Who wants to be a manager?: Applying the attraction-selection-attrition framework to public relations education
- Christopher Wilson, Brigham Young University
Wilson, C. (2016). Who wants to be a manager? Applying the attraction-selection-attrition framework to public relations education, Journal of Public Relations Education 2(1), 47-55.
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An underexplored area in the literature on public relations education concerns the preconceptions that attract undergraduate students to study public relations. A few qualitative and descriptive studies have found that beginning public relations students hold a number of media-influenced misperceptions about the profession (Bowen, 2003, 2009; Brunner & Fitch-Hauser, 2009). While this research has raised important questions about why students choose to study public relations and the potential consequences of not attracting “the right” students, it has not developed or applied a theoretical framework to understand the individual-level factors that contribute to student attraction. This study seeks to identify individual personality traits that play a role in attracting undergraduate students to study public relations by adopting the attraction-selection-attrition (ASA) framework from the personnel psychology literature (Schneider, Goldstein, & Smith, 1995). This framework has been applied primarily to job seekers after graduation. However, it also has been applied to the sorting process that occurs as students seek an academic major prior to entering the job market (Boone, van Olffen, & Roijakkers, 2004).
Public Relations Management and Education
Because the public relations function needs a seat at the management table to implement effective public relations programs (Dozier, Grunig, & Grunig, 1995), scholars have stressed the need for education in public relations management in the academy (e.g., Kinnick & Cameron, 1994). Nevertheless, research suggests that many beginning public relations students are not aware of the management emphasis of the curriculum. Instead, these students are attracted to public relations because of perceptions formed through exposure to stereotypical depictions in the news and entertainment media (Bowen, 2003, 2009). While there is concern that some students may rely on these faulty assumptions to evaluate public relations as a potential major and future career path, examples of public relations becoming an integral part of organizational management are on the rise. Therefore, it is likely that a motivated student seeking information about the discipline could form preconceptions of public relations as a management function in the process of investigating the major.
One way to understand the role that preconceptions play in attracting students to study public relations is to examine the issue through the lens of the attraction-selection-attrition (ASA) framework (Schneider, Goldstein, & Smith, 1995). According to the ASA framework, job seekers are attracted to particular organizations because they see a fit between their individual personalities and an organizationís culture. Conversely, organizations typically hire, or select, applicants with personalities that resonate with their goals and culture. Finally, the framework suggests that employees who are not “a fit” for the organization choose to leave through attrition. Experimental research has supported the relationship between personality type and organizational attraction (e.g., Cable & Judge, 1996).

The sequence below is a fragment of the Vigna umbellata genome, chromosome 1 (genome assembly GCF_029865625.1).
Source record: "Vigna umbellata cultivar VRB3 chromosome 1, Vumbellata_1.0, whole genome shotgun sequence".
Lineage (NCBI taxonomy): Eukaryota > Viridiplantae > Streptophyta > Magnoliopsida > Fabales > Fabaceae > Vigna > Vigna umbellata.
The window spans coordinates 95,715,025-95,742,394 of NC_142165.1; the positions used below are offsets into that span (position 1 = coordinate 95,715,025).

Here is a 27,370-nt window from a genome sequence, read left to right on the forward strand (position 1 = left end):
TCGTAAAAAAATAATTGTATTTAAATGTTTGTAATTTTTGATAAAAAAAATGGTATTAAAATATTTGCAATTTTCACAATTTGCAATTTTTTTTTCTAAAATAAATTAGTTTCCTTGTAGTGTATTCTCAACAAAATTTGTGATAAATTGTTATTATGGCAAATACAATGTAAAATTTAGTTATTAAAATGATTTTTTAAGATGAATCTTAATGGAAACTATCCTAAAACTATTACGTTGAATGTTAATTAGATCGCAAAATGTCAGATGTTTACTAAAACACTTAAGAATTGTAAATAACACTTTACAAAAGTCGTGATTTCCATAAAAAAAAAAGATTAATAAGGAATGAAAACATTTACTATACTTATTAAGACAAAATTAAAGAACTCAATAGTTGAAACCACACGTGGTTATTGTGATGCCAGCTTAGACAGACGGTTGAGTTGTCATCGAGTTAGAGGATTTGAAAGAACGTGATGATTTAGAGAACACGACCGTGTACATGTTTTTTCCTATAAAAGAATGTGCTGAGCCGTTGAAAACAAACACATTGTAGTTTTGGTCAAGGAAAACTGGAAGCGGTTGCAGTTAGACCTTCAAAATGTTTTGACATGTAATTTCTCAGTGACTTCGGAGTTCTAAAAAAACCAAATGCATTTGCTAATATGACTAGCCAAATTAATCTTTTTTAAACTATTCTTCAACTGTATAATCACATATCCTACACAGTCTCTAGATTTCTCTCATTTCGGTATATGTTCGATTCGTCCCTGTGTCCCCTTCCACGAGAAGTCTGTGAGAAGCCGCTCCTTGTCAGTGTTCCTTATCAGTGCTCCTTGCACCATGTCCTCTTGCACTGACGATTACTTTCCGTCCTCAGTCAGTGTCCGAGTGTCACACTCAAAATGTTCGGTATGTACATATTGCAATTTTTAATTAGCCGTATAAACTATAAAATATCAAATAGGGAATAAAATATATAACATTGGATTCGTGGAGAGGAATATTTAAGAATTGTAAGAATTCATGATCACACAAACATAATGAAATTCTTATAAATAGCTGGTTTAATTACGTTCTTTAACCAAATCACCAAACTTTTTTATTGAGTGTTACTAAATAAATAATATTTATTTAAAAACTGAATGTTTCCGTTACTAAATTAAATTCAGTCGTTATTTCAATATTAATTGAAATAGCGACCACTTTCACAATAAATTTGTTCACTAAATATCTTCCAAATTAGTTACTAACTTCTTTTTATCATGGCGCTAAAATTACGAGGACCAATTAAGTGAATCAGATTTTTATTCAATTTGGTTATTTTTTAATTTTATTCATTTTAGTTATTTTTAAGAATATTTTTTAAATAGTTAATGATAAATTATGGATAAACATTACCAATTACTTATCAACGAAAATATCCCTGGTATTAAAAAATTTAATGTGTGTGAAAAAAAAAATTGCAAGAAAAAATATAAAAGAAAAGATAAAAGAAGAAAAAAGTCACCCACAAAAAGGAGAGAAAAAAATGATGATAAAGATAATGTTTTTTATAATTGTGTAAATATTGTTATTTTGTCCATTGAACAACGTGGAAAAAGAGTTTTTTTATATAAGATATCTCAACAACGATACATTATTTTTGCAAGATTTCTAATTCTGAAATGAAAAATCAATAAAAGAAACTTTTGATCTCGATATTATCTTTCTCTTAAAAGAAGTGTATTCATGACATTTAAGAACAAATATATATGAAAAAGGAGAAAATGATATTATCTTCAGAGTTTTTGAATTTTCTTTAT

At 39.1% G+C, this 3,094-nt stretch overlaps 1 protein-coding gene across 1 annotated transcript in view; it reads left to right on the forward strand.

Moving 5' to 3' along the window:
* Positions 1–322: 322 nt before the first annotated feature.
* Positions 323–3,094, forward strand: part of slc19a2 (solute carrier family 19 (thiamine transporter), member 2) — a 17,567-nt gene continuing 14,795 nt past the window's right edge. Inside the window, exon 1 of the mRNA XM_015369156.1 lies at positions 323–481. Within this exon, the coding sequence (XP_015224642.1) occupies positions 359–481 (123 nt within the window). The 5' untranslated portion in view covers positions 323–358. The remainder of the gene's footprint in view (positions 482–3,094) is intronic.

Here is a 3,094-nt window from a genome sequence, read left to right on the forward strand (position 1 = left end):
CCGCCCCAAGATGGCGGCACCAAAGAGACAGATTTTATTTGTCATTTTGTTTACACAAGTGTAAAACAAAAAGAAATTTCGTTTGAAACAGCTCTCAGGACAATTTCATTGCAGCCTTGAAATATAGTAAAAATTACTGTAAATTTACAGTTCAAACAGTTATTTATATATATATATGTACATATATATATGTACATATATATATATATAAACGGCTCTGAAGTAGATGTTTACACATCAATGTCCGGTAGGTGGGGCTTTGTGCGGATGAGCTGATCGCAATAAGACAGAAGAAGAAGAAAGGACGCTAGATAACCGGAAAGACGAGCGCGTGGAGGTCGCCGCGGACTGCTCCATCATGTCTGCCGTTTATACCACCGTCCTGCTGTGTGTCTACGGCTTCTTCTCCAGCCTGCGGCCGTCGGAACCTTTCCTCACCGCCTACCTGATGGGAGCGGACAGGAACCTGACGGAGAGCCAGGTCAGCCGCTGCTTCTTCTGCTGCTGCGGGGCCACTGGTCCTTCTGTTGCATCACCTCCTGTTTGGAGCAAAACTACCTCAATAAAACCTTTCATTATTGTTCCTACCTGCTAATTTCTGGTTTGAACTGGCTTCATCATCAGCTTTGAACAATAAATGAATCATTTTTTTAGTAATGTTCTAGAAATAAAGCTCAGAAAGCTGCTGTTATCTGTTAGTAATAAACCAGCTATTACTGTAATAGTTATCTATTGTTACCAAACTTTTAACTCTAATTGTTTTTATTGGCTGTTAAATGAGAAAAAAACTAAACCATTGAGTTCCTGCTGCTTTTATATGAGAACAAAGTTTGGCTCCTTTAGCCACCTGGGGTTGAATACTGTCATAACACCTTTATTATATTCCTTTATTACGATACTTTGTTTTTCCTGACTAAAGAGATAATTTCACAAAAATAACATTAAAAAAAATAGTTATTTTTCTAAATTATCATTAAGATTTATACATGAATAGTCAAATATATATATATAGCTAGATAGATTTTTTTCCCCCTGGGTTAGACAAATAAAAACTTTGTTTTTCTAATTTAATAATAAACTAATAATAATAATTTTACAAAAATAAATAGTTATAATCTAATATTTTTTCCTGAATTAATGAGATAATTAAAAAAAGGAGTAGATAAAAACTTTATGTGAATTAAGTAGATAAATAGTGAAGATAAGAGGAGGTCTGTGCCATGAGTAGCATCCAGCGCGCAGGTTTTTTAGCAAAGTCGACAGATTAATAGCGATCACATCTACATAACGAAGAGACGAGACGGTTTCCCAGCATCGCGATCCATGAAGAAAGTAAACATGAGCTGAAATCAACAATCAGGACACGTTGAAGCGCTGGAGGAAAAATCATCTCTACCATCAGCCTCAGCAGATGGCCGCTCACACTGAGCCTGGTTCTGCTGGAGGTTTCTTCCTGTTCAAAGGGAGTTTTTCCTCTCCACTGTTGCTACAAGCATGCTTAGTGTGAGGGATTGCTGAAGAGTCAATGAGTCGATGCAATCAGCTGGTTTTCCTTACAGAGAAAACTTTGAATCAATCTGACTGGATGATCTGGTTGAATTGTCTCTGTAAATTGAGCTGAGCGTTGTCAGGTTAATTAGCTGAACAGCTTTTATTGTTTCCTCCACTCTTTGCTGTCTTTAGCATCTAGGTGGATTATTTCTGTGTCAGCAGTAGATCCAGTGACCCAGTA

Boone, van Olffen, and Roijakkers (2004) used the ASA framework to investigate whether a similar process applies to the selection of majors by university undergraduates. They reasoned that students experience a similar process as they select a major. Namely, some students may be attracted to a field of study that will lead to a career path that suits their personality. However, other students will make an initial decision about a major only to find that the resulting career path is not a good fit, causing them to change majors. Their research found support for the attraction phase of the ASA cycle by examining the relationship between student personality type and the relevance of information used to decide on a major.
Need for Achievement and Need for Power
The individual personality traits selected for the current study were need for achievement and need for power. These personality traits come from research about the influence of individual needs on motivation and behavior (McClelland, 1985). These personality traits have been used consistently in organizational behavior research on leadership and managerial effectiveness (e.g., Stahl, 1983). Research has found that these traits are not mutually exclusive (Taormina, 2009) and are present in similar levels for both male and female managers (Chusmir, 1985).
Individuals with a high need for achievement have a strong desire to meet standards of excellence set by themselves or others (McClelland, 1961). Their focus is on doing something well. These individuals tend to engage in challenging activities that involve skill, effort, planning, and goal setting. Additionally, they seek out activities that require personal responsibility and feedback about their performance. Therefore, students with a high need for achievement may be attracted to study public relations if they have management-related preconceptions of the function, such as goal-setting, strategic planning, and evaluation.